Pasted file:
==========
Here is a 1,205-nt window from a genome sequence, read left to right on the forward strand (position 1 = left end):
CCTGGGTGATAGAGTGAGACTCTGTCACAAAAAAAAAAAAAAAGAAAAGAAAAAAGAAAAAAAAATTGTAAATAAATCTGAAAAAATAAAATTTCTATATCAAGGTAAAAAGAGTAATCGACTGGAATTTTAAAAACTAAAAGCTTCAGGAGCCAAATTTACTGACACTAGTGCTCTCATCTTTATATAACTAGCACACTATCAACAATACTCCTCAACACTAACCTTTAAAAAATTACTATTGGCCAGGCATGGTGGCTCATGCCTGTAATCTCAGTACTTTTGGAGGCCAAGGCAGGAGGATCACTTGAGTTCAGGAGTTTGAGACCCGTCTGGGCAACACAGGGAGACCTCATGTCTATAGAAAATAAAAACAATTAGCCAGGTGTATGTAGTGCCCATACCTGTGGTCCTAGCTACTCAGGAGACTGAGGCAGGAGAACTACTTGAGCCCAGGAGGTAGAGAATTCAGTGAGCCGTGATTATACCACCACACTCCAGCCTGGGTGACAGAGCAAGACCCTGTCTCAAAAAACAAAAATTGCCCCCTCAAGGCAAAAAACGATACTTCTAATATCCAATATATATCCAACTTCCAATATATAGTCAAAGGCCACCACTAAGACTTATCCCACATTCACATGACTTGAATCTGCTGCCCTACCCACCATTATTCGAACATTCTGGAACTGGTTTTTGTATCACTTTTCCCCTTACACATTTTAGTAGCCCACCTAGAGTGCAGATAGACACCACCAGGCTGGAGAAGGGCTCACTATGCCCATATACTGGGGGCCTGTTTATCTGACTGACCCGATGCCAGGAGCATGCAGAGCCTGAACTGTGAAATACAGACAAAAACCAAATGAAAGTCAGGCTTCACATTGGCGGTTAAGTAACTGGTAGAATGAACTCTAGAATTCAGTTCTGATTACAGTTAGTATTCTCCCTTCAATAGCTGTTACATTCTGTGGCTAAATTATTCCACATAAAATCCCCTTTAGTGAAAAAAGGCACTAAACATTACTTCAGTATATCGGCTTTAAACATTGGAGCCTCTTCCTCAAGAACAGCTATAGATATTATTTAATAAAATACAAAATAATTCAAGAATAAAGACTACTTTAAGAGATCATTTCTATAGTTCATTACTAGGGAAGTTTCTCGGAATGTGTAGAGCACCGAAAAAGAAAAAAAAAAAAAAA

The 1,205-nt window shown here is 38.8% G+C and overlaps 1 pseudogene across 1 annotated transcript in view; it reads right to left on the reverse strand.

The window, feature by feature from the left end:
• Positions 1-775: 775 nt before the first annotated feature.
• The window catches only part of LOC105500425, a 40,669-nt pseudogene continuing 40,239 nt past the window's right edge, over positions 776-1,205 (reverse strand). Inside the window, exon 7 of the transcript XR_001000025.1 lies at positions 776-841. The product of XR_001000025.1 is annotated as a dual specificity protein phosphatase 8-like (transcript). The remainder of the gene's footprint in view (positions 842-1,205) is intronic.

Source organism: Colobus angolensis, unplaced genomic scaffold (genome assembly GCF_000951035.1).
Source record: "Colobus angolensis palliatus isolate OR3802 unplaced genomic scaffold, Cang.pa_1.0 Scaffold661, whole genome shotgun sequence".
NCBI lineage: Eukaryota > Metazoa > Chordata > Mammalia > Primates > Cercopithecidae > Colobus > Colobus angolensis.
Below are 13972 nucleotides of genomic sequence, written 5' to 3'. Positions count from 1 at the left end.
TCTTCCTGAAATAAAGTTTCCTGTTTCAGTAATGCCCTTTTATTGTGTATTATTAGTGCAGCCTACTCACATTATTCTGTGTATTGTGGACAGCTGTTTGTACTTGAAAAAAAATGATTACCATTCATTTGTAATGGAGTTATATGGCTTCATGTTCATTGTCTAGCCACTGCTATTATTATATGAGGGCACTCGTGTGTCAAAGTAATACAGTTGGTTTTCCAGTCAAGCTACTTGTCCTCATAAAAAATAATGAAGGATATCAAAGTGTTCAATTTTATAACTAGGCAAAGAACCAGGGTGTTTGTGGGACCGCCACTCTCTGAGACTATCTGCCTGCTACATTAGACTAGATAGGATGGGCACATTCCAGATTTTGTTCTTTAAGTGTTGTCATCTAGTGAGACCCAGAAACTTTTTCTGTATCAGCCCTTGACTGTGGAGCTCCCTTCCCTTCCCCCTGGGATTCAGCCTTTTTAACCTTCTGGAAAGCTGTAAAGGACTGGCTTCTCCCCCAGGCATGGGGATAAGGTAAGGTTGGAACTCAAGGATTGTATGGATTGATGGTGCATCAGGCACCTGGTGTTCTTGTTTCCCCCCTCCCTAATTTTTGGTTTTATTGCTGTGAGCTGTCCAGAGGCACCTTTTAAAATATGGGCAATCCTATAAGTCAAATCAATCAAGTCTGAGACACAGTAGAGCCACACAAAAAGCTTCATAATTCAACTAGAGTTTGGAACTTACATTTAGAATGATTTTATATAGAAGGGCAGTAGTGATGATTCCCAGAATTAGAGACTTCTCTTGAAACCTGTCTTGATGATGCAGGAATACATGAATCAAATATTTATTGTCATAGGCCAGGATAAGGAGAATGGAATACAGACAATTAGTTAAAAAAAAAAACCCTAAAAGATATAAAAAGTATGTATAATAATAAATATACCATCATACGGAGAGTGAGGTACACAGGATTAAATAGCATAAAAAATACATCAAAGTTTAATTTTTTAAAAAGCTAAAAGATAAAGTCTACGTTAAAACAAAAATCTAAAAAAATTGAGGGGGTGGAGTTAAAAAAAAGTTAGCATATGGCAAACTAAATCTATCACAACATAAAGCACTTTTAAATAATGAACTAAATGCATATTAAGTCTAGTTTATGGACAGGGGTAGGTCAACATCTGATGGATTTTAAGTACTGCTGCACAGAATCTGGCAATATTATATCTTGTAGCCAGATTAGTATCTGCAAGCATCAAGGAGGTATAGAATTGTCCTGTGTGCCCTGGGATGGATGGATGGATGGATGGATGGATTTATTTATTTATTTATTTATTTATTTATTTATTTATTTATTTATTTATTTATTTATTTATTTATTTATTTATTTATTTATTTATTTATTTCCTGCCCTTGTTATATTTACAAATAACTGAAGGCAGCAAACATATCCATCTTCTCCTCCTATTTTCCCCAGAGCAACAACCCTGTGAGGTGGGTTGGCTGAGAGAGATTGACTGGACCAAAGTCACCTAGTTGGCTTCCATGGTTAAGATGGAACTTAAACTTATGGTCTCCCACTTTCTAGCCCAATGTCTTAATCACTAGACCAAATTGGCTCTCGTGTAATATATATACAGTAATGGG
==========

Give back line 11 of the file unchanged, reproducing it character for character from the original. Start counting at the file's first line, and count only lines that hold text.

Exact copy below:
TCTTCCTGAAATAAAGTTTCCTGTTTCAGTAATGCCCTTTTATTGTGTATTATTAGTGCAGCCTACTCACATTATTCTGTGTATTGTGGACAGCTGTTTGTACTTGAAAAAAAATGATTACCATTCATTTGTAATGGAGTTATATGGCTTCATGTTCATTGTCTAGCCACTGCTATTATTATATGAGGGCACTCGTGTGTCAAAGTAATACAGTTGGTTTTCCAGTCAAGCTACTTGTCCTCATAAAAAATAATGAAGGATATCAAAGTGTTCAATTTTATAACTAGGCAAAGAACCAGGGTGTTTGTGGGACCGCCACTCTCTGAGACTATCTGCCTGCTACATTAGACTAGATAGGATGGGCACATTCCAGATTTTGTTCTTTAAGTGTTGTCATCTAGTGAGACCCAGAAACTTTTTCTGTATCAGCCCTTGACTGTGGAGCTCCCTTCCCTTCCCCCTGGGATTCAGCCTTTTTAACCTTCTGGAAAGCTGTAAAGGACTGGCTTCTCCCCCAGGCATGGGGATAAGGTAAGGTTGGAACTCAAGGATTGTATGGATTGATGGTGCATCAGGCACCTGGTGTTCTTGTTTCCCCCCTCCCTAATTTTTGGTTTTATTGCTGTGAGCTGTCCAGAGGCACCTTTTAAAATATGGGCAATCCTATAAGTCAAATCAATCAAGTCTGAGACACAGTAGAGCCACACAAAAAGCTTCATAATTCAACTAGAGTTTGGAACTTACATTTAGAATGATTTTATATAGAAGGGCAGTAGTGATGATTCCCAGAATTAGAGACTTCTCTTGAAACCTGTCTTGATGATGCAGGAATACATGAATCAAATATTTATTGTCATAGGCCAGGATAAGGAGAATGGAATACAGACAATTAGTTAAAAAAAAAAACCCTAAAAGATATAAAAAGTATGTATAATAATAAATATACCATCATACGGAGAGTGAGGTACACAGGATTAAATAGCATAAAAAATACATCAAAGTTTAATTTTTTAAAAAGCTAAAAGATAAAGTCTACGTTAAAACAAAAATCTAAAAAAATTGAGGGGGTGGAGTTAAAAAAAAGTTAGCATATGGCAAACTAAATCTATCACAACATAAAGCACTTTTAAATAATGAACTAAATGCATATTAAGTCTAGTTTATGGACAGGGGTAGGTCAACATCTGATGGATTTTAAGTACTGCTGCACAGAATCTGGCAATATTATATCTTGTAGCCAGATTAGTATCTGCAAGCATCAAGGAGGTATAGAATTGTCCTGTGTGCCCTGGGATGGATGGATGGATGGATGGATGGATTTATTTATTTATTTATTTATTTATTTATTTATTTATTTATTTATTTATTTATTTATTTATTTATTTATTTATTTATTTATTTATTTATTTCCTGCCCTTGTTATATTTACAAATAACTGAAGGCAGCAAACATATCCATCTTCTCCTCCTATTTTCCCCAGAGCAACAACCCTGTGAGGTGGGTTGGCTGAGAGAGATTGACTGGACCAAAGTCACCTAGTTGGCTTCCATGGTTAAGATGGAACTTAAACTTATGGTCTCCCACTTTCTAGCCCAATGTCTTAATCACTAGACCAAATTGGCTCTCGTGTAATATATATACAGTAATGGG